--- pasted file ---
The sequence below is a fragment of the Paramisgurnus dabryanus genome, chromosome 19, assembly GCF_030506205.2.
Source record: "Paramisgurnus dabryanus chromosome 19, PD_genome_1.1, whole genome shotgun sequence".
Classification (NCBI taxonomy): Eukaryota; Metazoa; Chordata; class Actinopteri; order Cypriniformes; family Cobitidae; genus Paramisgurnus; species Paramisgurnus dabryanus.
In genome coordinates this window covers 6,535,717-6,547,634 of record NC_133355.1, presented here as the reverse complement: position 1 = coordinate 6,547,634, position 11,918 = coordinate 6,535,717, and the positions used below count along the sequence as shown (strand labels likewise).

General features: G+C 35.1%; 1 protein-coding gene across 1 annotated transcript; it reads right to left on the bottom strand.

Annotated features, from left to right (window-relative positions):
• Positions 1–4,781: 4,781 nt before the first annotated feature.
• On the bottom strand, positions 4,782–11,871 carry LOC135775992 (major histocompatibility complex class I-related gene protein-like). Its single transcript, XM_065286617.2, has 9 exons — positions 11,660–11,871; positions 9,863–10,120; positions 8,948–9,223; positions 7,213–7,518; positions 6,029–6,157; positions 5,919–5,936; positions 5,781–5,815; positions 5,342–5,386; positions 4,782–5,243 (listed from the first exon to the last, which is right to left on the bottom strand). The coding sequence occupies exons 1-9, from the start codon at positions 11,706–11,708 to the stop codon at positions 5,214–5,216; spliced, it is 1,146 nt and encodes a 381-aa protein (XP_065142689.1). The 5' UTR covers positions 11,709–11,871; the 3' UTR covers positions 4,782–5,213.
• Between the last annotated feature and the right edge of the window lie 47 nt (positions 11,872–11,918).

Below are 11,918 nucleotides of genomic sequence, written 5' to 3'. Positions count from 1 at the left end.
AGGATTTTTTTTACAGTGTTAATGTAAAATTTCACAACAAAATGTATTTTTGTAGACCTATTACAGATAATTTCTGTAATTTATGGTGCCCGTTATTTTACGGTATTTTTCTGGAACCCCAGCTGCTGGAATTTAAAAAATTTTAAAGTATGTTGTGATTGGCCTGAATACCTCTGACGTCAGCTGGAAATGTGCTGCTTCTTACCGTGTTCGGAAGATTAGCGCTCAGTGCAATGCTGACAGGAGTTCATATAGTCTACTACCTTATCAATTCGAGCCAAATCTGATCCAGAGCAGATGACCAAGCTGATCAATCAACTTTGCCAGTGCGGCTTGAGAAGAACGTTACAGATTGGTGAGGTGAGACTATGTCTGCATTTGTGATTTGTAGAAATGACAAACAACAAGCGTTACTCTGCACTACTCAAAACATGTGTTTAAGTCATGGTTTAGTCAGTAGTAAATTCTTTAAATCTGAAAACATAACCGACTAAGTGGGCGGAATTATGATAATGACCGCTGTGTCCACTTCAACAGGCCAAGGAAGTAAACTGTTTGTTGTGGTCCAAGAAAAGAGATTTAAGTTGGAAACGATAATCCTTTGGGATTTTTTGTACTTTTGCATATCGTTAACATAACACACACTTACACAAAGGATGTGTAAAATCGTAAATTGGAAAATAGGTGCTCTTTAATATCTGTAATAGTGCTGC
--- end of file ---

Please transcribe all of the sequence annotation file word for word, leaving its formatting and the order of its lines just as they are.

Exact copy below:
The sequence below is a fragment of the Paramisgurnus dabryanus genome, chromosome 19, assembly GCF_030506205.2.
Source record: "Paramisgurnus dabryanus chromosome 19, PD_genome_1.1, whole genome shotgun sequence".
Classification (NCBI taxonomy): Eukaryota; Metazoa; Chordata; class Actinopteri; order Cypriniformes; family Cobitidae; genus Paramisgurnus; species Paramisgurnus dabryanus.
In genome coordinates this window covers 6,535,717-6,547,634 of record NC_133355.1, presented here as the reverse complement: position 1 = coordinate 6,547,634, position 11,918 = coordinate 6,535,717, and the positions used below count along the sequence as shown (strand labels likewise).

General features: G+C 35.1%; 1 protein-coding gene across 1 annotated transcript; it reads right to left on the bottom strand.

Annotated features, from left to right (window-relative positions):
• Positions 1–4,781: 4,781 nt before the first annotated feature.
• On the bottom strand, positions 4,782–11,871 carry LOC135775992 (major histocompatibility complex class I-related gene protein-like). Its single transcript, XM_065286617.2, has 9 exons — positions 11,660–11,871; positions 9,863–10,120; positions 8,948–9,223; positions 7,213–7,518; positions 6,029–6,157; positions 5,919–5,936; positions 5,781–5,815; positions 5,342–5,386; positions 4,782–5,243 (listed from the first exon to the last, which is right to left on the bottom strand). The coding sequence occupies exons 1-9, from the start codon at positions 11,706–11,708 to the stop codon at positions 5,214–5,216; spliced, it is 1,146 nt and encodes a 381-aa protein (XP_065142689.1). The 5' UTR covers positions 11,709–11,871; the 3' UTR covers positions 4,782–5,213.
• Between the last annotated feature and the right edge of the window lie 47 nt (positions 11,872–11,918).

Below are 11,918 nucleotides of genomic sequence, written 5' to 3'. Positions count from 1 at the left end.
AGGATTTTTTTTACAGTGTTAATGTAAAATTTCACAACAAAATGTATTTTTGTAGACCTATTACAGATAATTTCTGTAATTTATGGTGCCCGTTATTTTACGGTATTTTTCTGGAACCCCAGCTGCTGGAATTTAAAAAATTTTAAAGTATGTTGTGATTGGCCTGAATACCTCTGACGTCAGCTGGAAATGTGCTGCTTCTTACCGTGTTCGGAAGATTAGCGCTCAGTGCAATGCTGACAGGAGTTCATATAGTCTACTACCTTATCAATTCGAGCCAAATCTGATCCAGAGCAGATGACCAAGCTGATCAATCAACTTTGCCAGTGCGGCTTGAGAAGAACGTTACAGATTGGTGAGGTGAGACTATGTCTGCATTTGTGATTTGTAGAAATGACAAACAACAAGCGTTACTCTGCACTACTCAAAACATGTGTTTAAGTCATGGTTTAGTCAGTAGTAAATTCTTTAAATCTGAAAACATAACCGACTAAGTGGGCGGAATTATGATAATGACCGCTGTGTCCACTTCAACAGGCCAAGGAAGTAAACTGTTTGTTGTGGTCCAAGAAAAGAGATTTAAGTTGGAAACGATAATCCTTTGGGATTTTTTGTACTTTTGCATATCGTTAACATAACACACACTTACACAAAGGATGTGTAAAATCGTAAATTGGAAAATAGGTGCTCTTTAATATCTGTAATAGTGCTGC